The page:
An estimated 10 percent of all people have some level of kidney disease–a disease that’s most commonly associated with diabetes and high blood pressure. The numbers are only growing, but much of the research has been limited in the sense that the progression of kidney diseases in humans is difficult to track.

For example, polycystic kidney disease–a very common one that’s genetic in nature and affects millions of people–is usually diagnosed in the later stages, only once the changes can be visualized via ultrasonographic imaging. At that point, many people are faced with just two options: dialysis, or a kidney transplant. But the team at the University of Washington’s Freedman Lab are doing something that’s never been done before: using pluripotent stem cells to grow kidney organoids which have many of the same properties and characteristics as human kidneys in order to create the genetic mutations that are seen in this disease and to study the origination and progression of it.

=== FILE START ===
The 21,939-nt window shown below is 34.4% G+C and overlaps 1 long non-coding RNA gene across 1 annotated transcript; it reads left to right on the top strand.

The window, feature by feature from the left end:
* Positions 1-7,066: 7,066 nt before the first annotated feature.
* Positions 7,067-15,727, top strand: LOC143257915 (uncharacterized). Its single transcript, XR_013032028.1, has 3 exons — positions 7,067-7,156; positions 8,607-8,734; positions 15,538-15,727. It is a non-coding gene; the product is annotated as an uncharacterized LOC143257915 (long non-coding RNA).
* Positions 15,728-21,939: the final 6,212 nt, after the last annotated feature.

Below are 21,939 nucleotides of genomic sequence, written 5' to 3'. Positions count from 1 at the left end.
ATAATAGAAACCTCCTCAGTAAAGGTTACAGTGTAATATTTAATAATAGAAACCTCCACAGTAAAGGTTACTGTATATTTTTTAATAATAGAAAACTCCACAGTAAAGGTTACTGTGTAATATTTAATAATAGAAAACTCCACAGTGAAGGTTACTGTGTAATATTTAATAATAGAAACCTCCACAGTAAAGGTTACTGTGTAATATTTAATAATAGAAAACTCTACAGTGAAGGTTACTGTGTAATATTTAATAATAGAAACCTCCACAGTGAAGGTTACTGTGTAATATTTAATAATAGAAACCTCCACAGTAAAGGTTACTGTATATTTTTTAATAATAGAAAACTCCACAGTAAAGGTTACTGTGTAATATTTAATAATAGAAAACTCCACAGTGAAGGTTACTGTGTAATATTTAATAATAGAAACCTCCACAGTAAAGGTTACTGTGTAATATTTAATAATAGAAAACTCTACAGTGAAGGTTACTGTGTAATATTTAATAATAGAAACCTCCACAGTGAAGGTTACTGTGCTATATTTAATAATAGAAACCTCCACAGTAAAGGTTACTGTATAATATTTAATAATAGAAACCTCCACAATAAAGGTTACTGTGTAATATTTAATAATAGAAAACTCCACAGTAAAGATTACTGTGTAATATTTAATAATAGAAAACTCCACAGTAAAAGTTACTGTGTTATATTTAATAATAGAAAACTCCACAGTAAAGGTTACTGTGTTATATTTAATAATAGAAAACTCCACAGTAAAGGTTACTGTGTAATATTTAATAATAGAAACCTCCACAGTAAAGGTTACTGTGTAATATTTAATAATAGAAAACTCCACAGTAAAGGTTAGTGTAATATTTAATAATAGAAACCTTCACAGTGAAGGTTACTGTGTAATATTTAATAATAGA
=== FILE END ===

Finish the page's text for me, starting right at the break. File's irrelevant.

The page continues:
The creation of organoids aren’t just limited to kidneys though; given how powerful pluripotent stem cells are, they can be developed into any organ in the body. Just imagine being able to conduct experiments on miniature brain and liver organoids, for example. In the long run, this technology could result in the creation of more complex structures with the capability of replacing functional human organs altogether.

Benjamin Freedman is the head of the Freedman Lab and offers an in-depth discussion on the observations his team has made so far, and hypotheses as to what exactly is at play in the development and progression of common kidney diseases.

Tune in for a compelling conversation and visit freedmanlab.com to learn more.

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